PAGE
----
Hard to believe that Peter Maass' New York Times magazine article "The Breaking Point" is 8 years old today. Re-reading it is an interesting step into the past.
- There's Saudi oil minister Ali al-Naimi assuring a Washington DC audience there is absolutely no lack of resources worldwide - as oil stood at $55/barrel.
- The Hirsch report, which had only been out a few months at the time, predicting the inevitable peaking of conventional world oil production. (It wasn't as common then to hear about total liquids and unconventionals as we do today)
- There's Daniel Yergin misinterpreting Peak Oil and using the same "This is not the first time that the world has 'run out of oil'" line that he still uses today.
- There's Matt Simmons studying over 200 S.P.E. papers on Saudi oil fields.
- There's Sadad al-Husseini suggesting that the world will need to find multiple Saudi Arabia's every year.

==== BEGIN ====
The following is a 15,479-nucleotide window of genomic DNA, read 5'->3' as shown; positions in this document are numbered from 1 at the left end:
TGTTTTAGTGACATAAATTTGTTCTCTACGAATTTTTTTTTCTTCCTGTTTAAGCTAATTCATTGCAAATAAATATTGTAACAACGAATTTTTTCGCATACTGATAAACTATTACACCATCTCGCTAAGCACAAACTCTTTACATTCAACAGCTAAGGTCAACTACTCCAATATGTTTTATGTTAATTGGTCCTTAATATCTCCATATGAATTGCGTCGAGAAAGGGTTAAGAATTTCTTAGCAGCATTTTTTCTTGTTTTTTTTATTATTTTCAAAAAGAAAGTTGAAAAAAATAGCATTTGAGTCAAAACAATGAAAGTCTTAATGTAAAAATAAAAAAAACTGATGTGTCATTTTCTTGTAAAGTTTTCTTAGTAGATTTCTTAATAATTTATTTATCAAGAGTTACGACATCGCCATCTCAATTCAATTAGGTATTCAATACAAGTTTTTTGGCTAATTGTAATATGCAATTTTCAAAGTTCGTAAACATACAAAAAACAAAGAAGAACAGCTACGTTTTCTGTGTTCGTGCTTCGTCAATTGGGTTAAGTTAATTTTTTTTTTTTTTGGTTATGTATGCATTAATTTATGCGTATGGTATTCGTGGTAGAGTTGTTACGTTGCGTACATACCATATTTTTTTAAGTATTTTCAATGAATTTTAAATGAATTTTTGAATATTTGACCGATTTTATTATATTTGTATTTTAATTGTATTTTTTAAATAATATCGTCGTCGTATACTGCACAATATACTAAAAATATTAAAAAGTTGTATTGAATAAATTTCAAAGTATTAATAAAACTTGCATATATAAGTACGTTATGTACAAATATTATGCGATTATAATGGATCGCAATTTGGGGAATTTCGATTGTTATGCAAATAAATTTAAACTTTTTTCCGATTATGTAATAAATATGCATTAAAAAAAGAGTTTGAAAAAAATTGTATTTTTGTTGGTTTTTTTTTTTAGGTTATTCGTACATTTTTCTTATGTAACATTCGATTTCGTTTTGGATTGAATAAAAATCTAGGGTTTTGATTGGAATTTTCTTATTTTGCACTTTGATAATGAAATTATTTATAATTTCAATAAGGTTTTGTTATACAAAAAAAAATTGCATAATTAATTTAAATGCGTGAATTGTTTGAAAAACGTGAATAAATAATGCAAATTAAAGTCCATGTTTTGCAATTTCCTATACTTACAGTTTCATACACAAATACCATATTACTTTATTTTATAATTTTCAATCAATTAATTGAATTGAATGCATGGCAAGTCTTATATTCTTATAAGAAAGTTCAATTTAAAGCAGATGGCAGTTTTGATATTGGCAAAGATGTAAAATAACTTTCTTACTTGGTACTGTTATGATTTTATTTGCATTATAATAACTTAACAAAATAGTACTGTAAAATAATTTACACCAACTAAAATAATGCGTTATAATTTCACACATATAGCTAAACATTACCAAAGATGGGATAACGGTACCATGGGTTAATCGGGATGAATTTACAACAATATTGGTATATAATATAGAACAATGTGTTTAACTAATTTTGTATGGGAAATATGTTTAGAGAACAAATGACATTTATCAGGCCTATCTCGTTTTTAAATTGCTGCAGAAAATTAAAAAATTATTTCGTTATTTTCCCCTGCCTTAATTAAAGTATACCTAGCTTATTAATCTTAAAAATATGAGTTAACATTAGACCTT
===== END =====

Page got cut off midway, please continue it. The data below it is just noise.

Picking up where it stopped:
- It's interesting to note what actually did happen to demand these 8 years. Demand growth did slow under high prices, hanging between 85-86 mbpd between 2006-2009, even dropping slightly because of the 2008 oil spike. But growth continued 2010-2012 and the world used 89.7 mbpd in 2012.
- And while the article doesn't necessarily predict the growth of shale (few did at the time) - it does pretty accurately describe what eventually happened as prices rose and how that affected the US and Saudi Arabia.
- Forbes would later call Peter Maass their "Dunce of the week" and the article indirectly led to the $10,000 Simmons/Tierney bet. (wiki)